Modularity is a software design technique where one program has distinct parts each providing a single piece of the overall functionality. These separate modules come together to build a cohesive whole. Modularity is essential for creating scalable programs which incorporate libraries and frameworks and separate the program’s concerns into manageable chunks. Essentially, a module is a collection of code located in a file. Instead of having an entire program located in a single file, code is organized into separate files and combined through requiring them where needed using the require() function.

To save developers from having to reinvent the wheel each time, Node has several modules included within the environment to efficiently perform common tasks. These are known as the core modules. The core modules are defined within Node.js’s source and are located in the lib/ folder. Core modules are required by passing a string with the name of the module into the require() function:

// Require in the 'events' core module: let events = require('events');

We can use the same require() function to require modules of our own creation. To handle these different tasks, the require() function includes some interesting logic “under the hood.” The require() function will first check to see if its argument is a core module, if not, it will move on to different attempts to locate it. Check out the Node Modules documentation to learn more about how require() works.

Let’s walk through the process of requiring a local module:

// dog.js module.exports = class Dog { constructor(name) { this.name = name; } praise() { return `Good dog, ${this.name}!`; } };

Above, in the dog.js file, we assign the Dog class as the value of module.exports. Each JavaScript file in the Node environment has a special JavaScript object called module.exports. It holds everything in that file, or module, that’s available to be required into a different file.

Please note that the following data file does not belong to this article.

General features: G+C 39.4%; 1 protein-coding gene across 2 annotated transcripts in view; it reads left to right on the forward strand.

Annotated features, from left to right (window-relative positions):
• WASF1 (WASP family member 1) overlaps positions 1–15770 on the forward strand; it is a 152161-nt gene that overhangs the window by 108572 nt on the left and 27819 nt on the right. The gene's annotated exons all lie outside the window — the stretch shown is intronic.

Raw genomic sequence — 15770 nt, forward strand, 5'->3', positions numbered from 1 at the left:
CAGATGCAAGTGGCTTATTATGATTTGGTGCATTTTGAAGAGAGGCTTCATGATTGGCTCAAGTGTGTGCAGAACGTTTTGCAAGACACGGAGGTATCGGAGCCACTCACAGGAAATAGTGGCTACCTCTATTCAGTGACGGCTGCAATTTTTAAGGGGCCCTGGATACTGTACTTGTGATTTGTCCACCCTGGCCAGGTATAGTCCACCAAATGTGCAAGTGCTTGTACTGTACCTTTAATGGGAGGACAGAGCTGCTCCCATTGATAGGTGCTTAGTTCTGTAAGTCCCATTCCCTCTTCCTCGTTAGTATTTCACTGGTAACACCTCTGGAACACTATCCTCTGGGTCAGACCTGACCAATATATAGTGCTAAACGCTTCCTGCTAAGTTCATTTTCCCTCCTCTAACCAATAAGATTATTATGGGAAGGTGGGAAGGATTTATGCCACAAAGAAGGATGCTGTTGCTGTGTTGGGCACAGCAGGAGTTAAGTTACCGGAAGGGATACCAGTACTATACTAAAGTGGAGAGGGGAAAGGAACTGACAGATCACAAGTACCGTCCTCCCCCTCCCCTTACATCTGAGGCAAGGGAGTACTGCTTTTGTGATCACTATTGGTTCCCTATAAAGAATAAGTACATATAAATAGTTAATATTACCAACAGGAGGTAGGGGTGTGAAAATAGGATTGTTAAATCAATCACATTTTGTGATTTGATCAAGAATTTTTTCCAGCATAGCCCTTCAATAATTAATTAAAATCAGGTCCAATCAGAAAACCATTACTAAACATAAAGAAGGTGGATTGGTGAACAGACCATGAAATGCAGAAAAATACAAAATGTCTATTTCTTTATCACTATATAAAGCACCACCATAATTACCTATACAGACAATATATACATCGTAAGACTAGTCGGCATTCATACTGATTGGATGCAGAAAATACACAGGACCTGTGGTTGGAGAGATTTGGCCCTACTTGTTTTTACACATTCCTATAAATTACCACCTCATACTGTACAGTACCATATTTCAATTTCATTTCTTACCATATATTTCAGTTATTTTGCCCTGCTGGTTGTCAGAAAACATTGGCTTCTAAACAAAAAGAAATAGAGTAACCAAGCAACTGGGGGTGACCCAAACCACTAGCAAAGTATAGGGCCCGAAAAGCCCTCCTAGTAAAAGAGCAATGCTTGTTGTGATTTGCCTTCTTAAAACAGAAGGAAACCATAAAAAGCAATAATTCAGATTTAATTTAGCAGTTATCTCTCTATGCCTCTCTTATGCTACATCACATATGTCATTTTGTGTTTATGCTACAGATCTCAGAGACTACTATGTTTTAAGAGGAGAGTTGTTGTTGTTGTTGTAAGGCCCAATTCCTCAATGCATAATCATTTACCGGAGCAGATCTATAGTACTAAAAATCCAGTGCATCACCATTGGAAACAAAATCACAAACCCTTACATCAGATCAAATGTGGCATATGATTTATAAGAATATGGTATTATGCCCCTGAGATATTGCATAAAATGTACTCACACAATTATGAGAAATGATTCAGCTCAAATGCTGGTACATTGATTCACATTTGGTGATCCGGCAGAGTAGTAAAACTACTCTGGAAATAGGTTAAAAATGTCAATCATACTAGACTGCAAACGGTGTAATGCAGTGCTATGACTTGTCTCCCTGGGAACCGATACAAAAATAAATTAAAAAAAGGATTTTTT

// app.js let Dog = require('./dog.js'); const tadpole = new Dog('Tadpole'); console.log(tadpole.praise());

In our app.js file we assign the variable Dog to the module.exports object of our dog.js file by invoking the require() function. Unlike when we require core modules which are required in with the name of the module as a string, local modules are required by passing in the path to the module. The require() function has some other quirks, like assuming file extensions if none are provided; this means we could have written let Dog = require('./dog'); in place of let Dog = require('./dog.js'); in the code above, and the require() function would have still correctly located and required in dog.js.



We wrote a program where a Dog can fight a Cat, but it doesn’t work yet because we haven’t properly connected our code. We created two modules: cat.js, which contains our Cat class, and dog.js, which contains our Dog class. But we need to assign these modules to their module.exports. Let’s start with cat.js. Inside cat.js assign the Cat class as the value of module.exports.


We’ll also need to export our Dog class. Navigate to dog.js and assign the Dog class as the value of module.exports.


Great! Now our Dog and Cat classes are being exported, but we still need to require them into app.js for our function to work properly. At the top of the app.js file, create a variable Dog and assign as its value invoking the require() function with the relative path of the dog.js file. Next, create a Cat variable and assign as its value invoking the require() function with the relative path of the cat.js file.


Let’s see this program in action! Use the node command to run app.js from the terminal.

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